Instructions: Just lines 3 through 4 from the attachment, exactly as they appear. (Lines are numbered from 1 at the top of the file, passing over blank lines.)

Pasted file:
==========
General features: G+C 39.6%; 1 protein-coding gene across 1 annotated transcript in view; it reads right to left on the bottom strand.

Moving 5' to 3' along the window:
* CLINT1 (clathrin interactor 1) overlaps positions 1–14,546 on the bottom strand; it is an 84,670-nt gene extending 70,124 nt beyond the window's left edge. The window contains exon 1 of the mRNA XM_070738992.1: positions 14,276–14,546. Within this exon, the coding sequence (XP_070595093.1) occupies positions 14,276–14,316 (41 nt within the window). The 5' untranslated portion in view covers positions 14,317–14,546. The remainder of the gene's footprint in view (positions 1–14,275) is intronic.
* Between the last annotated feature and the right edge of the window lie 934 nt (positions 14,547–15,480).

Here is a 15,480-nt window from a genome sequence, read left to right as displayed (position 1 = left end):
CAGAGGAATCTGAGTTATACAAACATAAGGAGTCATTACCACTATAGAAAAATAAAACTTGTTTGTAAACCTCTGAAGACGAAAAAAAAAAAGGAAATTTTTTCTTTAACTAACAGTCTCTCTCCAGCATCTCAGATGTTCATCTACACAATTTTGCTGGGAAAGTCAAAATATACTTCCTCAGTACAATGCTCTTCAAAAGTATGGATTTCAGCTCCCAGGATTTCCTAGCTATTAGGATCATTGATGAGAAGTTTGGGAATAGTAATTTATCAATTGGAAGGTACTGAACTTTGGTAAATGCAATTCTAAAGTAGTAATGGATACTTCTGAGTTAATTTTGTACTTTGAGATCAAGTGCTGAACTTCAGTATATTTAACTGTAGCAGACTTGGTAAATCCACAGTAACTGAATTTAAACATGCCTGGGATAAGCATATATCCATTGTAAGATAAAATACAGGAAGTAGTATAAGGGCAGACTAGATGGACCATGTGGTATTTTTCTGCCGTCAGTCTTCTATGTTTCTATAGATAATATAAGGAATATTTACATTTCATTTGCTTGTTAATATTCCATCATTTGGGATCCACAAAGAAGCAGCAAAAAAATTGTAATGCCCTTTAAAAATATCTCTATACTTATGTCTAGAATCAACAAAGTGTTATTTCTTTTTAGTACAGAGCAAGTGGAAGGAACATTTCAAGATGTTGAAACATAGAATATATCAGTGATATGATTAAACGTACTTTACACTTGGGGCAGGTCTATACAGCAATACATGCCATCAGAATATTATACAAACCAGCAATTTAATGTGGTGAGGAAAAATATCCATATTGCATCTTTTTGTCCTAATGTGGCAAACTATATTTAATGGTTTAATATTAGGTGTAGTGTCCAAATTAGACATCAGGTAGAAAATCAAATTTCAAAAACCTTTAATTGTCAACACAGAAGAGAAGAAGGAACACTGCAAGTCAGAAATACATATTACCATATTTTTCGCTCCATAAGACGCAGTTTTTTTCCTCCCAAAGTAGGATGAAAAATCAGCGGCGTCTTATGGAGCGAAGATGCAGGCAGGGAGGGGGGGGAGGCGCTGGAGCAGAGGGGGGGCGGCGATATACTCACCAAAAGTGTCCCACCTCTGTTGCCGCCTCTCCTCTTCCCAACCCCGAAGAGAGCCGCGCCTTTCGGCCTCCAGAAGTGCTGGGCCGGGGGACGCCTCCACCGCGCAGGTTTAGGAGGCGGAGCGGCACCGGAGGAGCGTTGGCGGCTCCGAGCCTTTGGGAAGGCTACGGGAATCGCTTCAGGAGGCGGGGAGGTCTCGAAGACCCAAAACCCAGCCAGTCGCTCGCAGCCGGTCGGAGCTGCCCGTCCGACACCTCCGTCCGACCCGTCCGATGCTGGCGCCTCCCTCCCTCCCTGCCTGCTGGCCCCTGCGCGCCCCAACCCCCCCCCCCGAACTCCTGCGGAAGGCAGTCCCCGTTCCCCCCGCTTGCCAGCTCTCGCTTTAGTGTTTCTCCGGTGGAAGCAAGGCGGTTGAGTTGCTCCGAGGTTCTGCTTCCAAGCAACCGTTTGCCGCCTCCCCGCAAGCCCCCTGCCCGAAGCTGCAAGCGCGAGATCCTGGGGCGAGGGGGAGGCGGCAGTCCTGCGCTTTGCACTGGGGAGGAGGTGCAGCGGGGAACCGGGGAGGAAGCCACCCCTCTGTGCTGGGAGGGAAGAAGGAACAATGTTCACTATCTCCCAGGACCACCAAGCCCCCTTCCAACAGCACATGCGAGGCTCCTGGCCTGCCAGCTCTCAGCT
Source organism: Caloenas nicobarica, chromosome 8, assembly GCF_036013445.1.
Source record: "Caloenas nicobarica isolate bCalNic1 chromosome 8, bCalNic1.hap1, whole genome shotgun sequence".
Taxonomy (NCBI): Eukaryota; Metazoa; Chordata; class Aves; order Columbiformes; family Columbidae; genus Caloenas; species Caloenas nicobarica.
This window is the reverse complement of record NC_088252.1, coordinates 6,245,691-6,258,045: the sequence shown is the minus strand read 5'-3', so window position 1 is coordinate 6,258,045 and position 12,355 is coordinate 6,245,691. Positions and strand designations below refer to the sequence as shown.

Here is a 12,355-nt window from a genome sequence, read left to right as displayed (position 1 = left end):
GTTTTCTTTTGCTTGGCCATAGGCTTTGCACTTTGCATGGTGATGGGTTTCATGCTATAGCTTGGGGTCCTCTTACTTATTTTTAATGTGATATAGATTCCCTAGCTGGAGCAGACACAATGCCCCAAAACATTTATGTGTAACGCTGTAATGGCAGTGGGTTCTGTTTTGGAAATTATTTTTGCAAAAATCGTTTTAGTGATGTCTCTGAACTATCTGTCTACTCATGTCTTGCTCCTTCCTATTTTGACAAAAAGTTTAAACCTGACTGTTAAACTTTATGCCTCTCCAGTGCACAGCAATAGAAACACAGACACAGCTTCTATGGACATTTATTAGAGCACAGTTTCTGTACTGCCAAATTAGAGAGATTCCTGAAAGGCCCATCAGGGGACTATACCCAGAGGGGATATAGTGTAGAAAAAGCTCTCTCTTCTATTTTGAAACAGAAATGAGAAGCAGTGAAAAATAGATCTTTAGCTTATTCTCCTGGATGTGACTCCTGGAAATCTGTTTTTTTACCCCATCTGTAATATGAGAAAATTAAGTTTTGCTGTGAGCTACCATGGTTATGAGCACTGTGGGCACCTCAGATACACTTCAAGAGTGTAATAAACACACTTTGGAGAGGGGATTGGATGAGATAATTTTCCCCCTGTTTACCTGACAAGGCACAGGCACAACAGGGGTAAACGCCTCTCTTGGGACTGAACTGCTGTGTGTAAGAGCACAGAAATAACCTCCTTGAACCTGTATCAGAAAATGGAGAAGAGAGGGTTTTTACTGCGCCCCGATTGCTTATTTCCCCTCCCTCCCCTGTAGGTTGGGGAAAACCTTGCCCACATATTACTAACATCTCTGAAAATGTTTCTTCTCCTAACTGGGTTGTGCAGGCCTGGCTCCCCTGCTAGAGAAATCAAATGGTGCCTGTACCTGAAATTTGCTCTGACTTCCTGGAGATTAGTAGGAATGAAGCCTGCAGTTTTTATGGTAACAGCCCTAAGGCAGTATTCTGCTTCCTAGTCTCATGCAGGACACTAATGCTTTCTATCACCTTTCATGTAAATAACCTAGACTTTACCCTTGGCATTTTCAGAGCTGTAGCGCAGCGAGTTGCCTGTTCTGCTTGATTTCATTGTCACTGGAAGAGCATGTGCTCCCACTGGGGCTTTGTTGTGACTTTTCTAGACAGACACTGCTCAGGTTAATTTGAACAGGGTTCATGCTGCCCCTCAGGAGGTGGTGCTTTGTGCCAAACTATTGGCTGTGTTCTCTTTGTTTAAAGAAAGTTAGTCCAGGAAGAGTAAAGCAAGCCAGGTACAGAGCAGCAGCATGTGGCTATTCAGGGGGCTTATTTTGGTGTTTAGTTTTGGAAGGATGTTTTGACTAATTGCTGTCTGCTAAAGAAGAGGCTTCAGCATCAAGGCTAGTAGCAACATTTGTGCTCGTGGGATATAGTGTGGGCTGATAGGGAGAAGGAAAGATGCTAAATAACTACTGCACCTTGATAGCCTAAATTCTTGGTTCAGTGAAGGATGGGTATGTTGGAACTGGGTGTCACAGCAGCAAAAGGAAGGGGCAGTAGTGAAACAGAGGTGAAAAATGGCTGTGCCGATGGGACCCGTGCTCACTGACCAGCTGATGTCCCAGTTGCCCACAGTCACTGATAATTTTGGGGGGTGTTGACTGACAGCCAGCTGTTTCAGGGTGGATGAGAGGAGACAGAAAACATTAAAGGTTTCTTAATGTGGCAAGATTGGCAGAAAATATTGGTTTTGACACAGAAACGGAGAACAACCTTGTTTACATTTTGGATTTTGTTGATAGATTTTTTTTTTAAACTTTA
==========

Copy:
* CLINT1 (clathrin interactor 1) overlaps positions 1–14,546 on the bottom strand; it is an 84,670-nt gene extending 70,124 nt beyond the window's left edge. The window contains exon 1 of the mRNA XM_070738992.1: positions 14,276–14,546. Within this exon, the coding sequence (XP_070595093.1) occupies positions 14,276–14,316 (41 nt within the window). The 5' untranslated portion in view covers positions 14,317–14,546. The remainder of the gene's footprint in view (positions 1–14,275) is intronic.
* Between the last annotated feature and the right edge of the window lie 934 nt (positions 14,547–15,480).